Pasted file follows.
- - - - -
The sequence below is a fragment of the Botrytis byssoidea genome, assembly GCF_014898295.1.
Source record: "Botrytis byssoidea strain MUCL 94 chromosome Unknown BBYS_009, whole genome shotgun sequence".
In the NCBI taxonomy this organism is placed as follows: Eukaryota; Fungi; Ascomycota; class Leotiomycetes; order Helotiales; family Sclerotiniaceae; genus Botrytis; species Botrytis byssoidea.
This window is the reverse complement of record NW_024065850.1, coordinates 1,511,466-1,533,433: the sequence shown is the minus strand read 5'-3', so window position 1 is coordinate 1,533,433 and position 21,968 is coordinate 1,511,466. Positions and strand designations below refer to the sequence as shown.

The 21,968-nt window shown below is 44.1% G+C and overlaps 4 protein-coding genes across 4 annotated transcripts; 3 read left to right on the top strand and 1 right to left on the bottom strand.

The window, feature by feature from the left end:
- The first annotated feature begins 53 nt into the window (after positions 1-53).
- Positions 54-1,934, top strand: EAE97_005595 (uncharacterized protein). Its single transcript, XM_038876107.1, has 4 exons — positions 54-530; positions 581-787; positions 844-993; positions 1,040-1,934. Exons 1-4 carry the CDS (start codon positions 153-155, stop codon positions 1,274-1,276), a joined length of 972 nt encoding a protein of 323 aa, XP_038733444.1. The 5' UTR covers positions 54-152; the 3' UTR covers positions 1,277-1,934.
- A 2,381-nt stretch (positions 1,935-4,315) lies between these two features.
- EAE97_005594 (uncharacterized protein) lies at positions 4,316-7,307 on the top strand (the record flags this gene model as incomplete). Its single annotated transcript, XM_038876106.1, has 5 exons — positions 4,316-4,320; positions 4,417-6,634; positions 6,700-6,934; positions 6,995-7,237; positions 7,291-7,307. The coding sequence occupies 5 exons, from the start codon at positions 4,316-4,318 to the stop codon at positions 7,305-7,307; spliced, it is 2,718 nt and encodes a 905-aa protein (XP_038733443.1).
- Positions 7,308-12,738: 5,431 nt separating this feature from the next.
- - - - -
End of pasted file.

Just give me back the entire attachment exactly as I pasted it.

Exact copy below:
The sequence below is a fragment of the Botrytis byssoidea genome, assembly GCF_014898295.1.
Source record: "Botrytis byssoidea strain MUCL 94 chromosome Unknown BBYS_009, whole genome shotgun sequence".
In the NCBI taxonomy this organism is placed as follows: Eukaryota; Fungi; Ascomycota; class Leotiomycetes; order Helotiales; family Sclerotiniaceae; genus Botrytis; species Botrytis byssoidea.
This window is the reverse complement of record NW_024065850.1, coordinates 1,511,466-1,533,433: the sequence shown is the minus strand read 5'-3', so window position 1 is coordinate 1,533,433 and position 21,968 is coordinate 1,511,466. Positions and strand designations below refer to the sequence as shown.

The 21,968-nt window shown below is 44.1% G+C and overlaps 4 protein-coding genes across 4 annotated transcripts; 3 read left to right on the top strand and 1 right to left on the bottom strand.

The window, feature by feature from the left end:
- The first annotated feature begins 53 nt into the window (after positions 1-53).
- Positions 54-1,934, top strand: EAE97_005595 (uncharacterized protein). Its single transcript, XM_038876107.1, has 4 exons — positions 54-530; positions 581-787; positions 844-993; positions 1,040-1,934. Exons 1-4 carry the CDS (start codon positions 153-155, stop codon positions 1,274-1,276), a joined length of 972 nt encoding a protein of 323 aa, XP_038733444.1. The 5' UTR covers positions 54-152; the 3' UTR covers positions 1,277-1,934.
- A 2,381-nt stretch (positions 1,935-4,315) lies between these two features.
- EAE97_005594 (uncharacterized protein) lies at positions 4,316-7,307 on the top strand (the record flags this gene model as incomplete). Its single annotated transcript, XM_038876106.1, has 5 exons — positions 4,316-4,320; positions 4,417-6,634; positions 6,700-6,934; positions 6,995-7,237; positions 7,291-7,307. The coding sequence occupies 5 exons, from the start codon at positions 4,316-4,318 to the stop codon at positions 7,305-7,307; spliced, it is 2,718 nt and encodes a 905-aa protein (XP_038733443.1).
- Positions 7,308-12,738: 5,431 nt separating this feature from the next.